One more time: dinosaurs and humans do not get along well

Roger Thomas

I have watched “Jurassic Park” films for the last 25 years since the first one premiered in 1993. I have enjoyed each of the first four films, some more than others. The first film is still the best, but there are several good moments in all the films.

Now we have a fifth film, subtitled “Fallen Kingdom” which has some good qualities and creative moments, but ultimately is the weakest of the quintet.

In case one wonders, my order of best to least goes like this: “Jurassic Park,” “The Lost World: Jurassic Park,” “Jurassic World,” “Jurassic 3,” and last and least is the most recent contribution, “Jurassic World: Fallen Kingdom.”

Before I reveal what faults I saw in the fifth film, allow me to offer the things that are worthy of my praise.

First, the dinosaurs and all the special effects in the film look better than ever. I remember back in 1993 I got in a debate with a friend.

We argued over which film would win the Academy Award for Best Special Effects. My friend was certain that the award was going to “A Nightmare

Before Christmas.” I was sure it would be the original “Jurassic Park” and I was right.

The effects on these films, all five of them, are almost beyond compare.

These films, including the fifth one, offer the audience the closest glimpse we will ever see of dinosaurs.

I also applaud the presence of Chris Pratt and Bryce Dallas Howard. This duo of actors were in the fourth film and they have done fine work in the fifth endeavor in spite of all the other weaknesses of the film.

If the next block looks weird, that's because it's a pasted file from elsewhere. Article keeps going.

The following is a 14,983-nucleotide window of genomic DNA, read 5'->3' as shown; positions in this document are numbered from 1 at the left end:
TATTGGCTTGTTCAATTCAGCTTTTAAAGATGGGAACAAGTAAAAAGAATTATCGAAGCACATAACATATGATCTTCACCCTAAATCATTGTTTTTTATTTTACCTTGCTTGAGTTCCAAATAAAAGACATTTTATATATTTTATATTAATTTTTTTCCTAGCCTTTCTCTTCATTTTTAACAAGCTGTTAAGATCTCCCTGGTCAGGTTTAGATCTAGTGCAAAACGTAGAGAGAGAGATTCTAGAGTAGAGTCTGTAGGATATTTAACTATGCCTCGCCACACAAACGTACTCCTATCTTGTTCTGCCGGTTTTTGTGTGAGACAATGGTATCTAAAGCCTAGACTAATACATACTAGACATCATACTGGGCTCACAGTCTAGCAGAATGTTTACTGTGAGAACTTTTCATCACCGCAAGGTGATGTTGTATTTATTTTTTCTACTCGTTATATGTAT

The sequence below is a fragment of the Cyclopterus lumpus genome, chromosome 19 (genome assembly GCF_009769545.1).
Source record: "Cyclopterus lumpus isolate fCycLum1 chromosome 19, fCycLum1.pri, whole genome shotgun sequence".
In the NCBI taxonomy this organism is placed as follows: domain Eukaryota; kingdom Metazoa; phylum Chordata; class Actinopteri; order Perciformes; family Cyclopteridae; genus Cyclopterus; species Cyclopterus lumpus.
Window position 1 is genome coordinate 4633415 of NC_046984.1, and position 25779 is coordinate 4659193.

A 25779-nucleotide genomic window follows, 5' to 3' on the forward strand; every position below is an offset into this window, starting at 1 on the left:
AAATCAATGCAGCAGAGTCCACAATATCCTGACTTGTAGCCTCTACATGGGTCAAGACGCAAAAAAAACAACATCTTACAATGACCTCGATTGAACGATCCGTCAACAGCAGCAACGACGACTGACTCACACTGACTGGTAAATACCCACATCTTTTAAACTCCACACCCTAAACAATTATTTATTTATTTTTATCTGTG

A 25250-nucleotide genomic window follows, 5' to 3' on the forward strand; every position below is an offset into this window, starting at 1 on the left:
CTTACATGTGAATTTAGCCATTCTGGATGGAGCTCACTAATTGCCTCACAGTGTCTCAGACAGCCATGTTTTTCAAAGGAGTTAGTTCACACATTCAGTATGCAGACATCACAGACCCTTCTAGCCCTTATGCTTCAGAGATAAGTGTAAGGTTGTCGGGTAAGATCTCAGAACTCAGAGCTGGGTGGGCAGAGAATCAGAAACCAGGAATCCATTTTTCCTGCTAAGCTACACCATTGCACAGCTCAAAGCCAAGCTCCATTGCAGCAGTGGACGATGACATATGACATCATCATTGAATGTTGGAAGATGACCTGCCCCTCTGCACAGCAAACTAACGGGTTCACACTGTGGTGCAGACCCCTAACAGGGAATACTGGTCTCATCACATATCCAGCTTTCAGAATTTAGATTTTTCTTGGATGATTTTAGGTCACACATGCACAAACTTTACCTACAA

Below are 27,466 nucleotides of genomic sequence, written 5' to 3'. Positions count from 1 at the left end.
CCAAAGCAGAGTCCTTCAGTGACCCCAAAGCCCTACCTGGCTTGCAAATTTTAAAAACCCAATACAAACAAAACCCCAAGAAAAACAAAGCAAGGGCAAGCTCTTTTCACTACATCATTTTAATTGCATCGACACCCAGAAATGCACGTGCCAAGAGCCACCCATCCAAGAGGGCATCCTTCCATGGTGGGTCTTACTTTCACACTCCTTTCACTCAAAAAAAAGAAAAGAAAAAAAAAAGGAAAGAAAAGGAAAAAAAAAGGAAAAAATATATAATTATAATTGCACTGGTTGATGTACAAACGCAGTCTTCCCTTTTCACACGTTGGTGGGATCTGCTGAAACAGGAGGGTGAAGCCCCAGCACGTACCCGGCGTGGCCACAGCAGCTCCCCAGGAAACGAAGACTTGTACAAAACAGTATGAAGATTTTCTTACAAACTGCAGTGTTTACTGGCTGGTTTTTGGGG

There is a subplot about the island where the prehistoric park used to be.

The volcano becomes active so the animals must be evacuated. The active volcano scenes are some of the best visuals in the film, with the exception, of course, of the dinosaurs themselves.

However, it is not completely good news for the film.

The major premise of the film just does not work for me. First, the audience is told that the dinosaurs are going to another island where they will live without human interference. That was just a ruse.

In reality the man who was controlling the island is planning to bring the dinosaurs to his home so he can have a huge auction for rich people who lacked nothing except a pet dinosaur.

Here was my first thought when I realized where the plot was going: no rational person would bring a bunch of dinosaurs to their home, much less their mansion, no matter how much money he or she could possibly make on the auction block.

To me, the film lost credibility long before the dinosaurs started getting out of their cages.


I should not have wrote that because no one would ever guess that the dinosaurs escape.

I am not really revealing the plot, because all of the films have dinosaurs stampeding.

A lesser criticism of the film is that there are too many characters.

In “Jurassic Park” films there always has to be a young child.


A money hungry billionaire who wants more.


One older person who truly wants to do something good in his twilight years.


There are others, but my readers know what I mean.

We have seen these characters before and we will see them again in “Jurassic Park 6.”

With that said, perhaps it is time to retire the franchise.

I believe “Jurassic Park 5” is the weakest of the five films and I truly want this series to quit before it becomes parody.

There are some inspired moments, but not any that outshine the previous films. I have enjoyed this series, but if there are no more, I will be satisfied.

On the other hand, if they do make “Part 6,” I, like many others, will probably be there to see it.

Roger W. Thomas of Albemarle reviews films for The Stanly News & Press.